I was very simple in my calculations in terms of what the GLOBOCAN 2008 predicts and what extrapolations we can do for the year 2010 and as per those figures if you were to have a country-wide cervical cancer screening programme in India we would save about 22,000 lives every year. And I was thinking only of other developing countries which do not have these kinds of facilities and I said that if we were to extend those facilities to other developing countries we might be able to save around 72,000 – 76,000 deaths across all countries. However, the person who spoke after me who was a discussant of the study mentioned that it’s not just the developing countries. There are many areas in developed countries which have very similar problems and if this were to be extended to even those areas, then you can probably save a quarter of a million lives.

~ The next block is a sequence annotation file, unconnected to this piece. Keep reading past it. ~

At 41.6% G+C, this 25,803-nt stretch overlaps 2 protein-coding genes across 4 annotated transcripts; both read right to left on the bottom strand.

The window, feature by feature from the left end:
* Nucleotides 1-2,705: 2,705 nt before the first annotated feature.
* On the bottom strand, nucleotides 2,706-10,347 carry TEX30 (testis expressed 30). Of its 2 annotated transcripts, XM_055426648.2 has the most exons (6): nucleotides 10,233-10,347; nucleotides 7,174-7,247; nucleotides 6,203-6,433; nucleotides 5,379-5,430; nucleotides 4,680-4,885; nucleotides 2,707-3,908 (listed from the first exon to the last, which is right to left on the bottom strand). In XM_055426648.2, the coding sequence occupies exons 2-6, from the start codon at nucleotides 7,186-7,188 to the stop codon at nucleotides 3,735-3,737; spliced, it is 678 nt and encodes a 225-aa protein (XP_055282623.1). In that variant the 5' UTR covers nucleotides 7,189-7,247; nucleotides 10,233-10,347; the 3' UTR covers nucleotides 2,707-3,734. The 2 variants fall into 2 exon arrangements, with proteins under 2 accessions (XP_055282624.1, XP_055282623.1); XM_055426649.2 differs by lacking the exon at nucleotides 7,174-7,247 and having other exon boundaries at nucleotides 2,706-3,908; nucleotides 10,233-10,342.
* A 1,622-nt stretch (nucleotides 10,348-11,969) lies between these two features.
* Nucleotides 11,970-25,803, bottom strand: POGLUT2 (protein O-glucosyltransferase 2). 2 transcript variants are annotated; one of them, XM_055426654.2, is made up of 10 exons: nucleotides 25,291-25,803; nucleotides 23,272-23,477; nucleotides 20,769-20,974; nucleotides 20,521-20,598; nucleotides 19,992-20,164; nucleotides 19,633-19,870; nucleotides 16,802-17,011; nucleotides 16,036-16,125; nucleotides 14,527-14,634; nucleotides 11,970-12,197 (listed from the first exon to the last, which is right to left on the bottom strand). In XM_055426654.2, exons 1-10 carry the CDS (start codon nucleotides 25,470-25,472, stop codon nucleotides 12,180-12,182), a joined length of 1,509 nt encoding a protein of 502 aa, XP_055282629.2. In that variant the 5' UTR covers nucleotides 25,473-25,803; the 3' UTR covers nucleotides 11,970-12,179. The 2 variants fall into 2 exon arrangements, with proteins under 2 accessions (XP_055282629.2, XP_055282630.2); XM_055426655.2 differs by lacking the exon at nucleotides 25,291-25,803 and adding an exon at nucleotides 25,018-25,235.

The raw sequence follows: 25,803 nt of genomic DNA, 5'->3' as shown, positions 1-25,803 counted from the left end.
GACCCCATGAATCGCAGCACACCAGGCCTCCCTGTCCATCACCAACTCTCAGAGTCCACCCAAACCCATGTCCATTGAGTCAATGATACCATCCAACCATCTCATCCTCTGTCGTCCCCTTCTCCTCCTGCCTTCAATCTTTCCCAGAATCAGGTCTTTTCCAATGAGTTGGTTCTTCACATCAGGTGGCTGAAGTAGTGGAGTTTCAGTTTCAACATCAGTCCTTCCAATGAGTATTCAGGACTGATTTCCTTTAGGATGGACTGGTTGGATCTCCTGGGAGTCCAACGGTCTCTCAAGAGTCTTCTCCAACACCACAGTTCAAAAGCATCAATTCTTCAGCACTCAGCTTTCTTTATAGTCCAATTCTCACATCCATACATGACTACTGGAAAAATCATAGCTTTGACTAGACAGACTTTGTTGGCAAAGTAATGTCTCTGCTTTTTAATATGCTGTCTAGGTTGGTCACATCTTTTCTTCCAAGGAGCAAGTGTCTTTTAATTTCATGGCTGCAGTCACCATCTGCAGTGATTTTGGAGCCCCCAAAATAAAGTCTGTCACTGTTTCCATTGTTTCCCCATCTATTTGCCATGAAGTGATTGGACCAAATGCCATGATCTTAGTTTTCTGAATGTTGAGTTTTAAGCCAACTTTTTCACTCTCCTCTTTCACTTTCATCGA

How does this compare to results we see with Pap smear?

This particular study did not look at a non-inferiority between two methods but there are other studies, some of which we have been part of, which have looked at the HPV DNA testing, which have looked at the Pap smear testing, which have looked at VIA and compared all these methods. And VIA as a method is as sensitive or even more sensitive than the Pap smear. The specificity of VIA is, however, less than that of the Pap smear. Despite all this, if you listen to my study as I presented it yesterday, we had no over-diagnosis and for public health situations like we have in developing countries where the systems are already burdened with infectious diseases, to have over-diagnosis would be very harmful. So one more take home from this particular study: that with VIA we didn’t have any over-diagnosis so we were not doing any unnecessary diagnosis, unnecessary treatment which happens with most screening procedures, mammography is very famous for that.